Montana's agriculture industry has experienced negative impacts of Trump administration tariffs on foreign products and withdrawal from agreements with countries that generate vital revenue, according to officials.
The state is dealing with a blow that trade policy has landed on more than $1 billion in annual revenue generated by Montana agricultural products, the Bozeman Daily Chronicle reported Sunday.
Among the effects of tariffs between the U.S. and China, exports of Montana's lucrative hard red spring wheat to China have collapsed, while the January 2017 U.S. withdrawal from the Trans-Pacific Partnership removed Montana's preferential trade access to Japan, one of its most important markets for its large wheat and cattle exports, the newspaper reported.
While attention is focused on China, trade with Japan "needs to be addressed quickly and might be more of a concern for Montana farmers," said Collin Watters of the Montana Wheat and Barley Committee, which found that wheat and barley farmers have lost $150 million due to current trade policies.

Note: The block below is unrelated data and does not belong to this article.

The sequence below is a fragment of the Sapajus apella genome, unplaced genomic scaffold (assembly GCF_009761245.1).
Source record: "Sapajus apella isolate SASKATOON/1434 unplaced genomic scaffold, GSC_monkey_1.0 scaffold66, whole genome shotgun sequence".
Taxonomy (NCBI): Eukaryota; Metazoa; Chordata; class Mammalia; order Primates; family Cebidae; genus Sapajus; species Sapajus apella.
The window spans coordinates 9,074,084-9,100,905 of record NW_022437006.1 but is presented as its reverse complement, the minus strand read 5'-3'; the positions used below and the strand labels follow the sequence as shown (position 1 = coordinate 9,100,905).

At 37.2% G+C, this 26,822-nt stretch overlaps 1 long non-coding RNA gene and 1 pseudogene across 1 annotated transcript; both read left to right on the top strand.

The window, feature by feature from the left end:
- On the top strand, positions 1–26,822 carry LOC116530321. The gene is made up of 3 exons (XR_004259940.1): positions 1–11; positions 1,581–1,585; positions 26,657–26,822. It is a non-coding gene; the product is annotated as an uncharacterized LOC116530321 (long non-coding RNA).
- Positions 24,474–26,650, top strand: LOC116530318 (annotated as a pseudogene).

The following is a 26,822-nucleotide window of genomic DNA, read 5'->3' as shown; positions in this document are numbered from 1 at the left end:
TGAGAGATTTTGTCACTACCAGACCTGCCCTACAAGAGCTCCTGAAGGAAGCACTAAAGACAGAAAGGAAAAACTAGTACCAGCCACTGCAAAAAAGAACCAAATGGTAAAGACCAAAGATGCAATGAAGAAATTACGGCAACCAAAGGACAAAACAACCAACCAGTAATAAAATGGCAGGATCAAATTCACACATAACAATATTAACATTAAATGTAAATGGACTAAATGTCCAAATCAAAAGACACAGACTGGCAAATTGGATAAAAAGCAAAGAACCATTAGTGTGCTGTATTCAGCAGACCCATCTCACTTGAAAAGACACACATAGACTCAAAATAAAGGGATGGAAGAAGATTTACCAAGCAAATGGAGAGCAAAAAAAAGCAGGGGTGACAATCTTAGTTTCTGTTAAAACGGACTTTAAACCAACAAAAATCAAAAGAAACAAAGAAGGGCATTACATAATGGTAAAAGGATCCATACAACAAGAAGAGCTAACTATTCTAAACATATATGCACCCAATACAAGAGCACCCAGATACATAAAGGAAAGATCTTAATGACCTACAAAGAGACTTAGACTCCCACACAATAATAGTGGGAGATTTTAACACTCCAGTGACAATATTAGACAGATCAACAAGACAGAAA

In July, the U.S. Department of Agriculture authorized up to $12 billion in financial assistance to farmers, including $1.2 billion to offset lost export revenue and $200 million to expand foreign markets, both of which help Montana, the newspaper reported.
The Montana Grain Growers Association said subsidies gave some farmers 14 cents per bushel, but tariffs and withdrawal from the Pacific agreement cost them about $1.40 per bushel.
"We're looking at a year where we are not only not going to break even, but we might not be able to pay the bills," said Lyle Benjamin, the association's president.